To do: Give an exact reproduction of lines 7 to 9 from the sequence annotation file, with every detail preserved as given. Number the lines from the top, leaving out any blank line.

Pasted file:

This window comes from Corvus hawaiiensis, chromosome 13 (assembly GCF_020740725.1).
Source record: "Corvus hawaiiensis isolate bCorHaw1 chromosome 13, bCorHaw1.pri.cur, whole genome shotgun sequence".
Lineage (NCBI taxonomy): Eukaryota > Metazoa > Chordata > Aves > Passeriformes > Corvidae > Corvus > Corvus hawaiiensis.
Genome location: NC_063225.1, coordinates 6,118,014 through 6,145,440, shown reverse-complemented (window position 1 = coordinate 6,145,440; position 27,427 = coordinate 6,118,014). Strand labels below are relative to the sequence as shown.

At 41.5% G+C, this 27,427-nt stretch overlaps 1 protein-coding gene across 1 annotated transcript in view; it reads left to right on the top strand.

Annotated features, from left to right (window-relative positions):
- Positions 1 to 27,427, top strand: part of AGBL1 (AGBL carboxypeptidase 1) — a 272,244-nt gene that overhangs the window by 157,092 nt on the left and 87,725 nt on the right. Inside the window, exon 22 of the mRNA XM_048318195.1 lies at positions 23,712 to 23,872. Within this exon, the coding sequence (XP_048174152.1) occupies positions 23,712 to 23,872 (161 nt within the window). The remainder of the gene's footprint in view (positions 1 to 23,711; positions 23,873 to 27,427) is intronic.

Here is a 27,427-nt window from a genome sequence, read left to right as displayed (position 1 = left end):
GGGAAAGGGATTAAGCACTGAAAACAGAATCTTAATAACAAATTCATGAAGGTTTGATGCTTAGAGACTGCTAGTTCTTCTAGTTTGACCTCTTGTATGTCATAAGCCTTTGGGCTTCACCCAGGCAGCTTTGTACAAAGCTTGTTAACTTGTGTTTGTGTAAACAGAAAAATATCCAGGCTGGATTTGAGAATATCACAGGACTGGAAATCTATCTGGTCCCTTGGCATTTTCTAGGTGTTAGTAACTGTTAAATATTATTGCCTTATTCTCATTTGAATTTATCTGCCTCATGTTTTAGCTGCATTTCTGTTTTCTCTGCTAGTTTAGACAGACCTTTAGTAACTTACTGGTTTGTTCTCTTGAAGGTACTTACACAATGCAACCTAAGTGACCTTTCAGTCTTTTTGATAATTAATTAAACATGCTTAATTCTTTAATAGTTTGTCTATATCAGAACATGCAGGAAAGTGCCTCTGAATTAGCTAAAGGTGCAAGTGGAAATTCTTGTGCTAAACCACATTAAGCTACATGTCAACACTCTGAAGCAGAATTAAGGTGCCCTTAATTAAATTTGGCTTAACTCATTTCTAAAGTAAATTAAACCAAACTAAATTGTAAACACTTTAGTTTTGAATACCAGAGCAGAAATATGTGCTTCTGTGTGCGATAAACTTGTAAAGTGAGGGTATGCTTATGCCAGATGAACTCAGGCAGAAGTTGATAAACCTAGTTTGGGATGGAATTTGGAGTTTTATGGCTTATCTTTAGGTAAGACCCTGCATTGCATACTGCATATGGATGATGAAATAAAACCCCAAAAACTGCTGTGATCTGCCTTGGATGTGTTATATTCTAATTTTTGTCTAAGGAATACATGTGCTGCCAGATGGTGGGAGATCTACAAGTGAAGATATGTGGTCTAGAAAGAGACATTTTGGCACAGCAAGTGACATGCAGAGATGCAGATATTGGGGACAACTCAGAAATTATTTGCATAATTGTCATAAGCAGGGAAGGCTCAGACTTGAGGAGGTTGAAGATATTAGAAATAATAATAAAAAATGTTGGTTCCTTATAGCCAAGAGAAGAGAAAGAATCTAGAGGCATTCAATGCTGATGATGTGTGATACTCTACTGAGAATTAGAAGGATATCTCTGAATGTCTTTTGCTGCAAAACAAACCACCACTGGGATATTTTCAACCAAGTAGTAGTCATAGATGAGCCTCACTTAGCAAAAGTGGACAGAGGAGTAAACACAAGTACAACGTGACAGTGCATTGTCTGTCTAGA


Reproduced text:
- Positions 1 to 27,427, top strand: part of AGBL1 (AGBL carboxypeptidase 1) — a 272,244-nt gene that overhangs the window by 157,092 nt on the left and 87,725 nt on the right. Inside the window, exon 22 of the mRNA XM_048318195.1 lies at positions 23,712 to 23,872. Within this exon, the coding sequence (XP_048174152.1) occupies positions 23,712 to 23,872 (161 nt within the window). The remainder of the gene's footprint in view (positions 1 to 23,711; positions 23,873 to 27,427) is intronic.

Here is a 27,427-nt window from a genome sequence, read left to right as displayed (position 1 = left end):
GGGAAAGGGATTAAGCACTGAAAACAGAATCTTAATAACAAATTCATGAAGGTTTGATGCTTAGAGACTGCTAGTTCTTCTAGTTTGACCTCTTGTATGTCATAAGCCTTTGGGCTTCACCCAGGCAGCTTTGTACAAAGCTTGTTAACTTGTGTTTGTGTAAACAGAAAAATATCCAGGCTGGATTTGAGAATATCACAGGACTGGAAATCTATCTGGTCCCTTGGCATTTTCTAGGTGTTAGTAACTGTTAAATATTATTGCCTTATTCTCATTTGAATTTATCTGCCTCATGTTTTAGCTGCATTTCTGTTTTCTCTGCTAGTTTAGACAGACCTTTAGTAACTTACTGGTTTGTTCTCTTGAAGGTACTTACACAATGCAACCTAAGTGACCTTTCAGTCTTTTTGATAATTAATTAAACATGCTTAATTCTTTAATAGTTTGTCTATATCAGAACATGCAGGAAAGTGCCTCTGAATTAGCTAAAGGTGCAAGTGGAAATTCTTGTGCTAAACCACATTAAGCTACATGTCAACACTCTGAAGCAGAATTAAGGTGCCCTTAATTAAATTTGGCTTAACTCATTTCTAAAGTAAATTAAACCAAACTAAATTGTAAACACTTTAGTTTTGAATACCAGAGCAGAAATATGTGCTTCTGTGTGCGATAAACTTGTAAAGTGAGGGTATGCTTATGCCAGATGAACTCAGGCAGAAGTTGATAAACCTAGTTTGGGATGGAATTTGGAGTTTTATGGCTTATCTTTAGGTAAGACCCTGCATTGCATACTGCATATGGATGATGAAATAAAACCCCAAAAACTGCTGTGATCTGCCTTGGATGTGTTATATTCTAATTTTTGTCTAAGGAATACATGTGCTGCCAGATGGTGGGAGATCTACAAGTGAAGATATGTGGTCTAGAAAGAGACATTTTGGCACAGCAAGTGACATGCAGAGATGCAGATATTGGGGACAACTCAGAAATTATTTGCATAATTGTCATAAGCAGGGAAGGCTCAGACTTGAGGAGGTTGAAGATATTAGAAATAATAATAAAAAATGTTGGTTCCTTATAGCCAAGAGAAGAGAAAGAATCTAGAGGCATTCAATGCTGATGATGTGTGATACTCTACTGAGAATTAGAAGGATATCTCTGAATGTCTTTTGCTGCAAAACAAACCACCACTGGGATATTTTCAACCAAGTAGTAGTCATAGATGAGCCTCACTTAGCAAAAGTGGACAGAGGAGTAAACACAAGTACAACGTGACAGTGCATTGTCTGTCTAGA